(RxWiki News) Women experience varying levels of pre-menstrual syndrome (PMS), and some even none at all. But severe cases of the syndrome, called premenstrual dysphoric disorder (PMDD) can be almost debilitating.
Fortunately, researchers are making headway into understanding the biology behind PMDD, including identification of a hormone that is largely responsible.
"Ask your doctor about treatment for pre-menstrual symptoms."
Allopregnanolone is a hormone that occurs naturally in the body after ovulation and during pregnancy. A woman's sensitivity to it changes during the course of her menstrual cycle; and sensitivity is also different in women with PMDD, compared to women without any symptoms or complaints of PMS.
Erika Timby a specialist physician at Norrlands University Hospital in Umeå, Sweden, led research that indirectly measured GABA, the principal inhibitory transmitter system in the brain, to study the effects of sensitivity to the hormone.
For women without mood changes just before menstruation, they were less sensitive to allopregnanolone prior to menstruation but more sensitive immediately afterwards.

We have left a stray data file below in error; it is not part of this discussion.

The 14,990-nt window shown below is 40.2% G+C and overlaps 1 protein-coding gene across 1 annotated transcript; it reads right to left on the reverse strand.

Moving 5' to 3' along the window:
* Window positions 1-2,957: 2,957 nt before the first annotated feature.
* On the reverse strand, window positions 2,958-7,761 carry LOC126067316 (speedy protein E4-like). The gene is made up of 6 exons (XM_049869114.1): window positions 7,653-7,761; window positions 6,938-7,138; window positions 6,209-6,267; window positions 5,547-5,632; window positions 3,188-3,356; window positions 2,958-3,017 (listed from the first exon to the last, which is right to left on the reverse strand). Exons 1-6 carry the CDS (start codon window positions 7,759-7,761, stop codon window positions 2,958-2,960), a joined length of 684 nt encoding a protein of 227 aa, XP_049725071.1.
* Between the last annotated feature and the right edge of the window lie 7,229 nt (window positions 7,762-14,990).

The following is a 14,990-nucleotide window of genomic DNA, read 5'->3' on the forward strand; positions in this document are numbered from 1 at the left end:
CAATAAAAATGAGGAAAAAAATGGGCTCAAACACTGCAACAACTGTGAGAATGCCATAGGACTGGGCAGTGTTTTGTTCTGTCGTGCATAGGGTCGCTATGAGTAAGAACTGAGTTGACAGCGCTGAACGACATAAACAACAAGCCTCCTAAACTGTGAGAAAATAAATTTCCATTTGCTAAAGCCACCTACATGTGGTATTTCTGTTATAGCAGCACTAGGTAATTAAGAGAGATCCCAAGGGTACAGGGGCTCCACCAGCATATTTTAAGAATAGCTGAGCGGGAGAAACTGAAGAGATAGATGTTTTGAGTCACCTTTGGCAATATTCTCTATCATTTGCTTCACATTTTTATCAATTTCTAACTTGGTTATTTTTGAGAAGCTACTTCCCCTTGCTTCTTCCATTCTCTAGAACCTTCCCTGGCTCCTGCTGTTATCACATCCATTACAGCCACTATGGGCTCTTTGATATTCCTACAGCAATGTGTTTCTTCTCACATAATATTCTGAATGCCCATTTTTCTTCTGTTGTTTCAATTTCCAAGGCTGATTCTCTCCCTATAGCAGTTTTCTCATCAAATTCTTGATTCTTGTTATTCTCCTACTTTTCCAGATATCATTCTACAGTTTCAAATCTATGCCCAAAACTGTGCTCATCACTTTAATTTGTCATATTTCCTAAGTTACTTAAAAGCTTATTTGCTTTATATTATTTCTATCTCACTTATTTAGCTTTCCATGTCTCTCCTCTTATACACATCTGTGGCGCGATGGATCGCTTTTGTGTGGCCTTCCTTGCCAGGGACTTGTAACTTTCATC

But women who suffer from PMDD, including pronounced mood shifts, had the opposite sensitivity pattern; they proved more sensitive before menstruation than after.
While researchers were unclear what causes this difference, they theorized that women with sensitivity before menstruation may have less ability to adapt to hormonal variations, leading to premenstrual disorders.
When researchers gave study participants a substance that elevated allopregnanolone to levels normally seen during pregnancy, a fatiguing effect was recorded in the form of slower eye movements and increased feeling of tiredness.
"We have studied few women, but this is one of the first studies to examine the effects of this particular metabolite from the corpus luteus hormone in humans. Greater knowledge of the underlying mechanisms of pronounced PMS can ultimately provide clues for new methods of treatment," Timby said.